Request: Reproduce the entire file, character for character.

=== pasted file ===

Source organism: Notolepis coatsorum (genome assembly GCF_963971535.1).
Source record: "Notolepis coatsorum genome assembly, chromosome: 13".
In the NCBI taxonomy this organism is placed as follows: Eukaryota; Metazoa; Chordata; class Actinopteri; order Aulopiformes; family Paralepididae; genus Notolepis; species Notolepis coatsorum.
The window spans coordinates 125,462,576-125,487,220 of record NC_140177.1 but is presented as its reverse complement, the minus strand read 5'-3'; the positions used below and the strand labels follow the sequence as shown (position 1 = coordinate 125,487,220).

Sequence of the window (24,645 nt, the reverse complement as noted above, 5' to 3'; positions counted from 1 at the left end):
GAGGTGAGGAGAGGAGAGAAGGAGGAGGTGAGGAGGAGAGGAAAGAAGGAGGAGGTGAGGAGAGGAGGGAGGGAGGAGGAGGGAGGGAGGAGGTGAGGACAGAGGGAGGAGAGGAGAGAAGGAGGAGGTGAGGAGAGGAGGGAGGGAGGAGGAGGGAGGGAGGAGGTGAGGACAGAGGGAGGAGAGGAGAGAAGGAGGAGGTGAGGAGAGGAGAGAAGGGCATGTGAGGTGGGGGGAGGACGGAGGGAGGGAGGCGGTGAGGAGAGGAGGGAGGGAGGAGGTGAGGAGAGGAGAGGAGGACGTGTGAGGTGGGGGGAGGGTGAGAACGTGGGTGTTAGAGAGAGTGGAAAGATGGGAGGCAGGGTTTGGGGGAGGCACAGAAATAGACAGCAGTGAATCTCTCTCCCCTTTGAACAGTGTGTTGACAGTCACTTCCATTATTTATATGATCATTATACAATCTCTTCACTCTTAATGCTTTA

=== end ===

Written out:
Source organism: Notolepis coatsorum (genome assembly GCF_963971535.1).
Source record: "Notolepis coatsorum genome assembly, chromosome: 13".
In the NCBI taxonomy this organism is placed as follows: Eukaryota; Metazoa; Chordata; class Actinopteri; order Aulopiformes; family Paralepididae; genus Notolepis; species Notolepis coatsorum.
The window spans coordinates 125,462,576-125,487,220 of record NC_140177.1 but is presented as its reverse complement, the minus strand read 5'-3'; the positions used below and the strand labels follow the sequence as shown (position 1 = coordinate 125,487,220).

Sequence of the window (24,645 nt, the reverse complement as noted above, 5' to 3'; positions counted from 1 at the left end):
GAGGTGAGGAGAGGAGAGAAGGAGGAGGTGAGGAGGAGAGGAAAGAAGGAGGAGGTGAGGAGAGGAGGGAGGGAGGAGGAGGGAGGGAGGAGGTGAGGACAGAGGGAGGAGAGGAGAGAAGGAGGAGGTGAGGAGAGGAGGGAGGGAGGAGGAGGGAGGGAGGAGGTGAGGACAGAGGGAGGAGAGGAGAGAAGGAGGAGGTGAGGAGAGGAGAGAAGGGCATGTGAGGTGGGGGGAGGACGGAGGGAGGGAGGCGGTGAGGAGAGGAGGGAGGGAGGAGGTGAGGAGAGGAGAGGAGGACGTGTGAGGTGGGGGGAGGGTGAGAACGTGGGTGTTAGAGAGAGTGGAAAGATGGGAGGCAGGGTTTGGGGGAGGCACAGAAATAGACAGCAGTGAATCTCTCTCCCCTTTGAACAGTGTGTTGACAGTCACTTCCATTATTTATATGATCATTATACAATCTCTTCACTCTTAATGCTTTA